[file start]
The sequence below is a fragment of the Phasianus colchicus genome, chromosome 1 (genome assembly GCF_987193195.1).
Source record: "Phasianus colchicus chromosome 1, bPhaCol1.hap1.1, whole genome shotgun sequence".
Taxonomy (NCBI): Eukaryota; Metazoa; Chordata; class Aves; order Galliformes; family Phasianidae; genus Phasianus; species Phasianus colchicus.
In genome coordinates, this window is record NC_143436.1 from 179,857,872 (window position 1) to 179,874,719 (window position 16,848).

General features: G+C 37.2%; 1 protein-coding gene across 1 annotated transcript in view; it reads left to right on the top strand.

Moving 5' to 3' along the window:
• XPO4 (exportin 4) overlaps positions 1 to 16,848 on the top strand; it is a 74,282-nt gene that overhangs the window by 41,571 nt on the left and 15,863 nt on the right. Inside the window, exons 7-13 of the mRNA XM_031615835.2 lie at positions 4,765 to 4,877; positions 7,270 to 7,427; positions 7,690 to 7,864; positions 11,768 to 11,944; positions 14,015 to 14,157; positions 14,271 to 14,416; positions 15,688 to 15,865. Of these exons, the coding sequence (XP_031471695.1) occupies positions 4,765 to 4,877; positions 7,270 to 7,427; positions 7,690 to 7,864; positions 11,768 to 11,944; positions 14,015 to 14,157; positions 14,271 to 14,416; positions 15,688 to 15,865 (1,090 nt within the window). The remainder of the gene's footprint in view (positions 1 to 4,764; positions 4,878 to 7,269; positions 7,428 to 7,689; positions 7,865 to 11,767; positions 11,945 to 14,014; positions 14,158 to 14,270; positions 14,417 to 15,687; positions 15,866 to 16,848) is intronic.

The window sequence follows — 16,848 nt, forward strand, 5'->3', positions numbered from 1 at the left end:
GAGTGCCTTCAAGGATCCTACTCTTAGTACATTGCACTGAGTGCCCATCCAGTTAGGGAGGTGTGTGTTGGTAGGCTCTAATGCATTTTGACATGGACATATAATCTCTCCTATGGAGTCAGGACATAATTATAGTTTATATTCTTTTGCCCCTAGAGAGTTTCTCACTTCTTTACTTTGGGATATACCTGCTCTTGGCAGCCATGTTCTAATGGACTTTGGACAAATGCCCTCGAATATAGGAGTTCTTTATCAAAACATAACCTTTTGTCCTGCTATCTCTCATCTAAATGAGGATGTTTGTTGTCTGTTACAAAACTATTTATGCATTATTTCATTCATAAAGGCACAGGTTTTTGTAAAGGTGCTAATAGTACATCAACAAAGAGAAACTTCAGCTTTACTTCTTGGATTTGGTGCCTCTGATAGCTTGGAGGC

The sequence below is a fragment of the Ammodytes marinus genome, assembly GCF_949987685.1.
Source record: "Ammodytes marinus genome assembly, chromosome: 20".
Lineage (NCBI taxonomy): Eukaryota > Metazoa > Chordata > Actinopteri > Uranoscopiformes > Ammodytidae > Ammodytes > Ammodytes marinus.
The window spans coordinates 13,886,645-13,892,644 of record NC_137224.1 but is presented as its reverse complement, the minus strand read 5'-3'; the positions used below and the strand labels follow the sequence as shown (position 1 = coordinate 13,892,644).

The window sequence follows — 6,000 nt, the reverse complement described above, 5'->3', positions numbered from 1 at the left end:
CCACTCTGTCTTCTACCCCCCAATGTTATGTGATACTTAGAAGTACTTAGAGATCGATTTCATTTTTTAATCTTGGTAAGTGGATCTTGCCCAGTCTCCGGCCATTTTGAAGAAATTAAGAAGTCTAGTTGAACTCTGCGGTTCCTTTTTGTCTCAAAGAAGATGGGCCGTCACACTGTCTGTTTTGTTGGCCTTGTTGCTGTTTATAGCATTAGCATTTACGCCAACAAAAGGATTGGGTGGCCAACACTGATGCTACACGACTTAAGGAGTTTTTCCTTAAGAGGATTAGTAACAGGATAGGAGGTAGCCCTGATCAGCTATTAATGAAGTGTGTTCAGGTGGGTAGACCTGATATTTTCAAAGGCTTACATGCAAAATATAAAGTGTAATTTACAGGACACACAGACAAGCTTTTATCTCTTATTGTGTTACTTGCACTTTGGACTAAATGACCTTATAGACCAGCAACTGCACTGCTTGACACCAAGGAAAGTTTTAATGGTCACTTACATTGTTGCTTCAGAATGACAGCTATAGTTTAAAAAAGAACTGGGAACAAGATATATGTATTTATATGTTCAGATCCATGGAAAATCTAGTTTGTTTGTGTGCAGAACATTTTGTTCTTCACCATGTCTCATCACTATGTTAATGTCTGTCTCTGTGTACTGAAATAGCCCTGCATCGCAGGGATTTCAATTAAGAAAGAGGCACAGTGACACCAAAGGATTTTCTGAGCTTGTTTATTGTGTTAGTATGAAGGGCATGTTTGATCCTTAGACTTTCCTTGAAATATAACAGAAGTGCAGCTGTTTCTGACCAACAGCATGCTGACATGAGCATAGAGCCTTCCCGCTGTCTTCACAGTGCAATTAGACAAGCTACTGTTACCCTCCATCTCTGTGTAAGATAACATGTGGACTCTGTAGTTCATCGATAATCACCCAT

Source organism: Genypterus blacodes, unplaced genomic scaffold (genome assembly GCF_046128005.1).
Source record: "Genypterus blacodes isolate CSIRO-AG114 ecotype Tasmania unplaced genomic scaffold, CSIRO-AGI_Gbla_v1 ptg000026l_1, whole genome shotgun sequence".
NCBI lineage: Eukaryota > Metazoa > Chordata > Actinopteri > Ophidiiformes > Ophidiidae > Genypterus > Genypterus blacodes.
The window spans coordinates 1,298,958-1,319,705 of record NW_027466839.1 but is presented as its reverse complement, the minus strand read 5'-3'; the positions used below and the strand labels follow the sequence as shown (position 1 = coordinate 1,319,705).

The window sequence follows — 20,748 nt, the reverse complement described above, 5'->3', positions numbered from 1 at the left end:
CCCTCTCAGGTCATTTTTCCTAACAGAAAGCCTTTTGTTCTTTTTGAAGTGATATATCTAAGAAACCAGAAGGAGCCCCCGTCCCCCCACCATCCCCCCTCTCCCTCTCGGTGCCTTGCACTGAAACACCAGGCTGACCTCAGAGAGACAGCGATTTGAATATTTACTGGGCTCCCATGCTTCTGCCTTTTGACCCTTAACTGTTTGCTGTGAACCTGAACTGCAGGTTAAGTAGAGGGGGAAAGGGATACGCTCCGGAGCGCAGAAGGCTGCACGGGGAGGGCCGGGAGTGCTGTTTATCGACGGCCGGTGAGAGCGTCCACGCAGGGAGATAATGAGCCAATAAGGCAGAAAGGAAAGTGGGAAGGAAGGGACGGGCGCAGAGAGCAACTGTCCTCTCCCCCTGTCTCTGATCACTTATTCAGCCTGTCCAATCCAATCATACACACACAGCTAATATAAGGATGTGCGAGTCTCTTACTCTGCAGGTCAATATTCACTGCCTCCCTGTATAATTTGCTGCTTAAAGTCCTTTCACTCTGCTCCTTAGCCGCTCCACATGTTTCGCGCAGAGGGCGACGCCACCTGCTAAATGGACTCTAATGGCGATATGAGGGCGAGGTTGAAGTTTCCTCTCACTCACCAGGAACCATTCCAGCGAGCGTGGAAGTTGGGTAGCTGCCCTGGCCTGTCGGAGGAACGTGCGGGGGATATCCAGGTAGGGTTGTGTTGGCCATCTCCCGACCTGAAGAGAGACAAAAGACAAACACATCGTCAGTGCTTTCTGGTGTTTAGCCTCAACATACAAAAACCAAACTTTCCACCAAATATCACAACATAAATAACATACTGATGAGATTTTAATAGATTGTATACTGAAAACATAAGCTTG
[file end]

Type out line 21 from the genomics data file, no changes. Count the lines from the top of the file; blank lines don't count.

CCCTCTCAGGTCATTTTTCCTAACAGAAAGCCTTTTGTTCTTTTTGAAGTGATATATCTAAGAAACCAGAAGGAGCCCCCGTCCCCCCACCATCCCCCCTCTCCCTCTCGGTGCCTTGCACTGAAACACCAGGCTGACCTCAGAGAGACAGCGATTTGAATATTTACTGGGCTCCCATGCTTCTGCCTTTTGACCCTTAACTGTTTGCTGTGAACCTGAACTGCAGGTTAAGTAGAGGGGGAAAGGGATACGCTCCGGAGCGCAGAAGGCTGCACGGGGAGGGCCGGGAGTGCTGTTTATCGACGGCCGGTGAGAGCGTCCACGCAGGGAGATAATGAGCCAATAAGGCAGAAAGGAAAGTGGGAAGGAAGGGACGGGCGCAGAGAGCAACTGTCCTCTCCCCCTGTCTCTGATCACTTATTCAGCCTGTCCAATCCAATCATACACACACAGCTAATATAAGGATGTGCGAGTCTCTTACTCTGCAGGTCAATATTCACTGCCTCCCTGTATAATTTGCTGCTTAAAGTCCTTTCACTCTGCTCCTTAGCCGCTCCACATGTTTCGCGCAGAGGGCGACGCCACCTGCTAAATGGACTCTAATGGCGATATGAGGGCGAGGTTGAAGTTTCCTCTCACTCACCAGGAACCATTCCAGCGAGCGTGGAAGTTGGGTAGCTGCCCTGGCCTGTCGGAGGAACGTGCGGGGGATATCCAGGTAGGGTTGTGTTGGCCATCTCCCGACCTGAAGAGAGACAAAAGACAAACACATCGTCAGTGCTTTCTGGTGTTTAGCCTCAACATACAAAAACCAAACTTTCCACCAAATATCACAACATAAATAACATACTGATGAGATTTTAATAGATTGTATACTGAAAACATAAGCTTG